Mamma Andersson's paintings of landscapes and interiors are at once comforting and ominous. Her paintings of cold landscapes containing white birch trees and soothing scenes of schoolchildren in their classrooms are often imbued with a sense of mystery and magic. The viewer is instantly made aware that within the familiar scenes depicted by Andersson, something forgotten or foreboding is lurking in the background. Scenery becomes ghost-like
and surreal, figurative images become frightening yet calming.
Infused with potent symbolism, historical references, spells and myths, Andersson's paintings entice the viewer into a strange world that lies somewhere in the unconscious. The supernatural atmosphere of Andersson's work is reinforced technically through thick layers of paint that are often juxtaposed with mysterious, blacked-out areas. The sense that there is something beyond the painting is constant in all her works where multiple meanings overlap and amalgamate. Throughout Andersson's practice, Swedish folk stories and traditional myths coexist with universally recognisable daily activities. These paintings constantly challenge our everyday assumptions and appeal to our senses on a multitude of levels.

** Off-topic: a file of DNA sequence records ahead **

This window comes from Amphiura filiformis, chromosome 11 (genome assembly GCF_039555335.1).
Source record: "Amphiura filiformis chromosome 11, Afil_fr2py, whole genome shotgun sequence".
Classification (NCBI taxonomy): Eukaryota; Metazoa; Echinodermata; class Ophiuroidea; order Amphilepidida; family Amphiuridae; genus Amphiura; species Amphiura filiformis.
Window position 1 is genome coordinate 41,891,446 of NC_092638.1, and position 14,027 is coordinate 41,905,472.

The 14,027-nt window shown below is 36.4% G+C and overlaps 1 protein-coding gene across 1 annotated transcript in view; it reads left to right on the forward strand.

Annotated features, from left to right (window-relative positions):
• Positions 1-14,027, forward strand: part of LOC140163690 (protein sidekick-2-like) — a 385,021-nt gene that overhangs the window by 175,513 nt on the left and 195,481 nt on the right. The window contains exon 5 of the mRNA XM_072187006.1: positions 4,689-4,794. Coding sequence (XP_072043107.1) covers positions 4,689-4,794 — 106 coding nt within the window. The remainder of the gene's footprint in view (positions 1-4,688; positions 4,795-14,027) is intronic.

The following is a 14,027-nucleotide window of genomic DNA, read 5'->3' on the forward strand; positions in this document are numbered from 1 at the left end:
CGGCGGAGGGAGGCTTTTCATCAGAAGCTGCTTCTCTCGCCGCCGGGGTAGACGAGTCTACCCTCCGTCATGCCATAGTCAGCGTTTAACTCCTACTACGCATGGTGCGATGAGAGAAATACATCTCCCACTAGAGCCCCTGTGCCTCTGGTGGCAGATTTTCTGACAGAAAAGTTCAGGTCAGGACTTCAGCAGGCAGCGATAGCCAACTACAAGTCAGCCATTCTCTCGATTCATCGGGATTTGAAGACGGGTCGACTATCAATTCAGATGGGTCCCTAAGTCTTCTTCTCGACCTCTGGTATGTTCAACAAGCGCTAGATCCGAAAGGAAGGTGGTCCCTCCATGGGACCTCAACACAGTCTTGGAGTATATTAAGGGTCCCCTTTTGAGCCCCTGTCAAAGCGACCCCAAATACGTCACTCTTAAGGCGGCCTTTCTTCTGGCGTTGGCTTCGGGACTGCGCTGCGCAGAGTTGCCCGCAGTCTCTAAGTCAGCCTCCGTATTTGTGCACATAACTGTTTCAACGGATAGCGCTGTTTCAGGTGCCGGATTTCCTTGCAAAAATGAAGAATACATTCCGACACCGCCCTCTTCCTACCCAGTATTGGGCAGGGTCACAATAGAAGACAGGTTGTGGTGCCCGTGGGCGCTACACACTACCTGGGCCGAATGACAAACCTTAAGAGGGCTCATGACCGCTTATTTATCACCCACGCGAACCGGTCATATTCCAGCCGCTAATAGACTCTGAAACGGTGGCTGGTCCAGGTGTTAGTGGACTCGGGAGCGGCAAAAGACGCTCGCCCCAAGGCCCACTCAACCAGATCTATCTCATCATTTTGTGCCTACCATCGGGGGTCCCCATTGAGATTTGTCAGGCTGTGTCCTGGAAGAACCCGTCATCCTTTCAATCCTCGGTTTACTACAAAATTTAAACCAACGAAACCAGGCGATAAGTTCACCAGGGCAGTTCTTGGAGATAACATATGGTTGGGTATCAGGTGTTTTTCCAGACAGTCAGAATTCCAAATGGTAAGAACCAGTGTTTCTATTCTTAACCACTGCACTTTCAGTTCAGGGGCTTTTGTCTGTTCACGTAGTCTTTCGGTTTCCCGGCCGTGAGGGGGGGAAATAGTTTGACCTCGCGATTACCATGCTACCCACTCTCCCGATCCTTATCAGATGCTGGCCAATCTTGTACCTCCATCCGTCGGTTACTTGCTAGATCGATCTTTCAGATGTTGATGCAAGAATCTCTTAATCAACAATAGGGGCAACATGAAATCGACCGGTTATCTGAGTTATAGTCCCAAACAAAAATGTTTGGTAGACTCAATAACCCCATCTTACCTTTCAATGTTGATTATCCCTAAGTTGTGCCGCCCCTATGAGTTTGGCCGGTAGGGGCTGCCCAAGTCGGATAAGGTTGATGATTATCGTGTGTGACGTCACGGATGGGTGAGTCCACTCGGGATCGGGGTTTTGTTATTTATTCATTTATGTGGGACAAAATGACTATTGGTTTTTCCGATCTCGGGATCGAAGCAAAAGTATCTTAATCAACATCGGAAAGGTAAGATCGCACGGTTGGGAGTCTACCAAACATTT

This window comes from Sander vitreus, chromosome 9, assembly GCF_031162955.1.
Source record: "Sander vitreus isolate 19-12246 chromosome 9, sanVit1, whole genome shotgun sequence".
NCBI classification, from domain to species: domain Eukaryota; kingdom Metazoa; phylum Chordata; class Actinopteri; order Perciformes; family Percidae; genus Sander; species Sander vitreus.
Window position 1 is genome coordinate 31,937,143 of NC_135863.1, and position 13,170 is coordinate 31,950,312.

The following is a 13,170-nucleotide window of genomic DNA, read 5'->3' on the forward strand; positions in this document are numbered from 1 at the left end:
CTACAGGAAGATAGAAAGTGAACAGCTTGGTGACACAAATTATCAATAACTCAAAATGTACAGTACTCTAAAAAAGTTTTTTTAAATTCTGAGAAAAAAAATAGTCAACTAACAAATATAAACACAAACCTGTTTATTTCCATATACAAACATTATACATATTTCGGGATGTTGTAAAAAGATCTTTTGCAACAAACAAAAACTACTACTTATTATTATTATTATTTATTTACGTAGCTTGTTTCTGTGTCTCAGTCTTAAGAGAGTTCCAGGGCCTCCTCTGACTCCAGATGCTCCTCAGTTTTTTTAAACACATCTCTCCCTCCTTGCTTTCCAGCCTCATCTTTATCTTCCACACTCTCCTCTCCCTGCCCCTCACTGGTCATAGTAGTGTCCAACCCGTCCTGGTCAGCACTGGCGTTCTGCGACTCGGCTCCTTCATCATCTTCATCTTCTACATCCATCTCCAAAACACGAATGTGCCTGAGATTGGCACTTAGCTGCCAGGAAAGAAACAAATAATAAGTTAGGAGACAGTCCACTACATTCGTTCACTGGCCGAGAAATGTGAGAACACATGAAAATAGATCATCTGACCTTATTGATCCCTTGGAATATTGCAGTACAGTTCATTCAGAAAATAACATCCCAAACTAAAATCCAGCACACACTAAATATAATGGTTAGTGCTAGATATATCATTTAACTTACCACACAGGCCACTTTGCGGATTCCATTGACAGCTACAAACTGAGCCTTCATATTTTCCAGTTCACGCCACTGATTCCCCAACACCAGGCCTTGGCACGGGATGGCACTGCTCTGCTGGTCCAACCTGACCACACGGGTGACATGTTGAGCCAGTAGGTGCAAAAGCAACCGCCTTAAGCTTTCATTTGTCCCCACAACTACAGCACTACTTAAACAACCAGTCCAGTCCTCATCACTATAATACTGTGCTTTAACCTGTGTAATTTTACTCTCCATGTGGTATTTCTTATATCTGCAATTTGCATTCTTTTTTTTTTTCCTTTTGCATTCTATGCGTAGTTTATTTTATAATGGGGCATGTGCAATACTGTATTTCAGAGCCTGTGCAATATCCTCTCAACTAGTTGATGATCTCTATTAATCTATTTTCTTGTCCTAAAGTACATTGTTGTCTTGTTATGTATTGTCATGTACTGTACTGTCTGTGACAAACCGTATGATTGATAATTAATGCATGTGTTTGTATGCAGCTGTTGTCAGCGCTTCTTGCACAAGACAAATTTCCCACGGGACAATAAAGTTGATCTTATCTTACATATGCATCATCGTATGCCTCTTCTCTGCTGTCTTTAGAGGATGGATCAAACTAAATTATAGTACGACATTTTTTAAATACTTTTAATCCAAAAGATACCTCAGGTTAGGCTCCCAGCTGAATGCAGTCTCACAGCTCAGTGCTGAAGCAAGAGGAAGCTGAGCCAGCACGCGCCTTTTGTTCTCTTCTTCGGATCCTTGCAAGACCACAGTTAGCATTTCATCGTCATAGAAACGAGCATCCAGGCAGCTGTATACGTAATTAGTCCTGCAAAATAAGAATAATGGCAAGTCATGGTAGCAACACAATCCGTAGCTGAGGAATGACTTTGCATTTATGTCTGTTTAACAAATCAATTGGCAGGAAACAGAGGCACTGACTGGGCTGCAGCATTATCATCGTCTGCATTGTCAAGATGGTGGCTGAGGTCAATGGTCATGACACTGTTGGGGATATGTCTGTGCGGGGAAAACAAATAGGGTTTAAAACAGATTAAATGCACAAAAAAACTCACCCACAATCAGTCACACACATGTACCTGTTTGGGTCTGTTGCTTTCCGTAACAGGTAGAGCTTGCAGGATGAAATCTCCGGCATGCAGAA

Mamma Andersson has exhibited in Europe and America. Recent shows include, Devil-May- Care in the Nordic Pavilion, 50th Venice Biennale in 2003; Huts, Douglas Hyde Gallery, Dublin; The Undiscovered Country, UCLA Hammer Museum, Los Angeles; MATRIX 213, UC Berkeley Art Museum, San Francisco; and the 3rd Berlin Biennale for Contemporary Art, Berlin, all in 2004. This year Andersson participated in the 54th Carnegie International exhibition, Carnegie Museum of Art, Pittsburgh. In 2007 Andersson will have a mid-career exhibition at the Moderna Museet, Stockholm which will travel in Europe.